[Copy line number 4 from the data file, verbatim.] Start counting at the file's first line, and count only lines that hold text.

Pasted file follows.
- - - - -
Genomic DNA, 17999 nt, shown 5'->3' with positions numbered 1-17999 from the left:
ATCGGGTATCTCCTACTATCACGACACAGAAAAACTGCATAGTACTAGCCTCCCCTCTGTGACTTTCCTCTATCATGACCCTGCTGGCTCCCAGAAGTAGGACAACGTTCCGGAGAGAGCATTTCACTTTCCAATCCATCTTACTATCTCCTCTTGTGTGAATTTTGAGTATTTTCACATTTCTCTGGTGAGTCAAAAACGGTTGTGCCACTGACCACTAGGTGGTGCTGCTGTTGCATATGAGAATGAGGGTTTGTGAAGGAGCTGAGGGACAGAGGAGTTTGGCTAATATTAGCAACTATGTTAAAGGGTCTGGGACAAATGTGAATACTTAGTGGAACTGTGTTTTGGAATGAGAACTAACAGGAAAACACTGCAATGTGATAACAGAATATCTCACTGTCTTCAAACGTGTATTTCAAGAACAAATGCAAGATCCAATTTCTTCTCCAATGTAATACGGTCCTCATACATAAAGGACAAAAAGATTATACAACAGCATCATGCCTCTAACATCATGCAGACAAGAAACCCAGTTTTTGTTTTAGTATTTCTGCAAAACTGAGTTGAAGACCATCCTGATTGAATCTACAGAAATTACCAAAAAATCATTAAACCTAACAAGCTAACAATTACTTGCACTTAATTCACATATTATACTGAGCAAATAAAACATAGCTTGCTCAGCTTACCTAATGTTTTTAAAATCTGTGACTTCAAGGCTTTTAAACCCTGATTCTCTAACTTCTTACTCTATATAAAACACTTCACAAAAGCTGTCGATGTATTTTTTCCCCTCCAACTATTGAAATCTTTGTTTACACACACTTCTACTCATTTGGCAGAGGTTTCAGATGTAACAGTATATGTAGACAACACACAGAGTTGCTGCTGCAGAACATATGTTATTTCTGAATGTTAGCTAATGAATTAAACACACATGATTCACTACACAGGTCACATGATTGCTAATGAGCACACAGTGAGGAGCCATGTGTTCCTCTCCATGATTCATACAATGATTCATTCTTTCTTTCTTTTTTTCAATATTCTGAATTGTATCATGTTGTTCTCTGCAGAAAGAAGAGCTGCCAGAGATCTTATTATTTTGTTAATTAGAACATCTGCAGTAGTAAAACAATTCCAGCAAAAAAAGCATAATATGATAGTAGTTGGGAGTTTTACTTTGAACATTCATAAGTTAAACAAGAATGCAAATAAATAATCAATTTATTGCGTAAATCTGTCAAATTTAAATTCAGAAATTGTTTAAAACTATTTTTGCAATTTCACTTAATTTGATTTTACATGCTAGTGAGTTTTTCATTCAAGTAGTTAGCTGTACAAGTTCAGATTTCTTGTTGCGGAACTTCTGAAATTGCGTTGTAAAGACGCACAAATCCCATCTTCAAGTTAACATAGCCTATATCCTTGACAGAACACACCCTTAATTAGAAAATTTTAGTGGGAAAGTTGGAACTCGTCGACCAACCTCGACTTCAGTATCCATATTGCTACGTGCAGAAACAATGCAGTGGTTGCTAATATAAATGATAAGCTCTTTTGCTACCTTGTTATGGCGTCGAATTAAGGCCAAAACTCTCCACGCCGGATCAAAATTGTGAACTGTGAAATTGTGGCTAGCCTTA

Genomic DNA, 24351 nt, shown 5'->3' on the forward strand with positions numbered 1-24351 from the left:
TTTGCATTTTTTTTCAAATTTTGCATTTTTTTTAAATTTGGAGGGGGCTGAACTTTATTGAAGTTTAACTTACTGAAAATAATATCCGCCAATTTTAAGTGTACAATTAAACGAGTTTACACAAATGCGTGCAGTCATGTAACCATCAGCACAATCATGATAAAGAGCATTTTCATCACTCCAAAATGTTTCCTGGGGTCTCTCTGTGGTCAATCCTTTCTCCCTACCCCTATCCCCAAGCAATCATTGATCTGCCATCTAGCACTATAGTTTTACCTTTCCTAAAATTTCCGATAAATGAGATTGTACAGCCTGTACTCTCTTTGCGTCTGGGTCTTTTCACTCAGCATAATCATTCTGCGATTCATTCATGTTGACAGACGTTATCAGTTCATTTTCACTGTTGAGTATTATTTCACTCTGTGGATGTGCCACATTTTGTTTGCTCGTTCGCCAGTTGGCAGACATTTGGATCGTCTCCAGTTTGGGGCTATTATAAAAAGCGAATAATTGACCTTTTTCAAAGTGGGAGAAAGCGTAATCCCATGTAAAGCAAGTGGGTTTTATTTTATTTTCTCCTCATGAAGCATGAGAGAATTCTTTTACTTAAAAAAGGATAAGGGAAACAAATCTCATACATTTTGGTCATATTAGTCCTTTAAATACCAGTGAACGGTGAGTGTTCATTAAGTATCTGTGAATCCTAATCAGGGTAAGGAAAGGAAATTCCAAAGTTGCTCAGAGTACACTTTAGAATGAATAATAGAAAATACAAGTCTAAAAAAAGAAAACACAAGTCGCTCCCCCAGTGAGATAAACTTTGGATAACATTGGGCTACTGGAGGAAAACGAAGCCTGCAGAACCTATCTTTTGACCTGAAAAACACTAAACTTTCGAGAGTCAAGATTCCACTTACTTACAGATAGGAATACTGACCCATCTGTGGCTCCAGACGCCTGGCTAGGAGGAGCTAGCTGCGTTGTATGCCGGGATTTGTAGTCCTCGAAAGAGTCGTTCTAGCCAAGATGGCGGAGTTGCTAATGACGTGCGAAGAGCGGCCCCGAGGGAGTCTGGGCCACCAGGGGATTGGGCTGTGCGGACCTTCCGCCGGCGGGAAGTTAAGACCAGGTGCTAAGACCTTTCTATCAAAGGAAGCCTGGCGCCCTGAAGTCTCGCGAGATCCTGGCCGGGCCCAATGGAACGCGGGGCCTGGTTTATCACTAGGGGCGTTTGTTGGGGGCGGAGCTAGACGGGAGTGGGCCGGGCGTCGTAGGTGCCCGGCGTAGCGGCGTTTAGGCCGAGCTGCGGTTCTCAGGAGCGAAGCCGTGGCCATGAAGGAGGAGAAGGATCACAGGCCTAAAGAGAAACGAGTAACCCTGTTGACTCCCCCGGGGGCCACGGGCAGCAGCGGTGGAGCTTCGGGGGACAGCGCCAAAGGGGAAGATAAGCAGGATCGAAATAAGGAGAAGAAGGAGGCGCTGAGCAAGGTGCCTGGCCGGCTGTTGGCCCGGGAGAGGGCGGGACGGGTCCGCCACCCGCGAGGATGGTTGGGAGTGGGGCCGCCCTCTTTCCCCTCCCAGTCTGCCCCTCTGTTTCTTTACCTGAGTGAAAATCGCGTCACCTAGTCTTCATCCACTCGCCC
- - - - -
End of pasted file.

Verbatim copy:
TTTGCATTTTTTTTCAAATTTTGCATTTTTTTTAAATTTGGAGGGGGCTGAACTTTATTGAAGTTTAACTTACTGAAAATAATATCCGCCAATTTTAAGTGTACAATTAAACGAGTTTACACAAATGCGTGCAGTCATGTAACCATCAGCACAATCATGATAAAGAGCATTTTCATCACTCCAAAATGTTTCCTGGGGTCTCTCTGTGGTCAATCCTTTCTCCCTACCCCTATCCCCAAGCAATCATTGATCTGCCATCTAGCACTATAGTTTTACCTTTCCTAAAATTTCCGATAAATGAGATTGTACAGCCTGTACTCTCTTTGCGTCTGGGTCTTTTCACTCAGCATAATCATTCTGCGATTCATTCATGTTGACAGACGTTATCAGTTCATTTTCACTGTTGAGTATTATTTCACTCTGTGGATGTGCCACATTTTGTTTGCTCGTTCGCCAGTTGGCAGACATTTGGATCGTCTCCAGTTTGGGGCTATTATAAAAAGCGAATAATTGACCTTTTTCAAAGTGGGAGAAAGCGTAATCCCATGTAAAGCAAGTGGGTTTTATTTTATTTTCTCCTCATGAAGCATGAGAGAATTCTTTTACTTAAAAAAGGATAAGGGAAACAAATCTCATACATTTTGGTCATATTAGTCCTTTAAATACCAGTGAACGGTGAGTGTTCATTAAGTATCTGTGAATCCTAATCAGGGTAAGGAAAGGAAATTCCAAAGTTGCTCAGAGTACACTTTAGAATGAATAATAGAAAATACAAGTCTAAAAAAAGAAAACACAAGTCGCTCCCCCAGTGAGATAAACTTTGGATAACATTGGGCTACTGGAGGAAAACGAAGCCTGCAGAACCTATCTTTTGACCTGAAAAACACTAAACTTTCGAGAGTCAAGATTCCACTTACTTACAGATAGGAATACTGACCCATCTGTGGCTCCAGACGCCTGGCTAGGAGGAGCTAGCTGCGTTGTATGCCGGGATTTGTAGTCCTCGAAAGAGTCGTTCTAGCCAAGATGGCGGAGTTGCTAATGACGTGCGAAGAGCGGCCCCGAGGGAGTCTGGGCCACCAGGGGATTGGGCTGTGCGGACCTTCCGCCGGCGGGAAGTTAAGACCAGGTGCTAAGACCTTTCTATCAAAGGAAGCCTGGCGCCCTGAAGTCTCGCGAGATCCTGGCCGGGCCCAATGGAACGCGGGGCCTGGTTTATCACTAGGGGCGTTTGTTGGGGGCGGAGCTAGACGGGAGTGGGCCGGGCGTCGTAGGTGCCCGGCGTAGCGGCGTTTAGGCCGAGCTGCGGTTCTCAGGAGCGAAGCCGTGGCCATGAAGGAGGAGAAGGATCACAGGCCTAAAGAGAAACGAGTAACCCTGTTGACTCCCCCGGGGGCCACGGGCAGCAGCGGTGGAGCTTCGGGGGACAGCGCCAAAGGGGAAGATAAGCAGGATCGAAATAAGGAGAAGAAGGAGGCGCTGAGCAAGGTGCCTGGCCGGCTGTTGGCCCGGGAGAGGGCGGGACGGGTCCGCCACCCGCGAGGATGGTTGGGAGTGGGGCCGCCCTCTTTCCCCTCCCAGTCTGCCCCTCTGTTTCTTTACCTGAGTGAAAATCGCGTCACCTAGTCTTCATCCACTCGCCC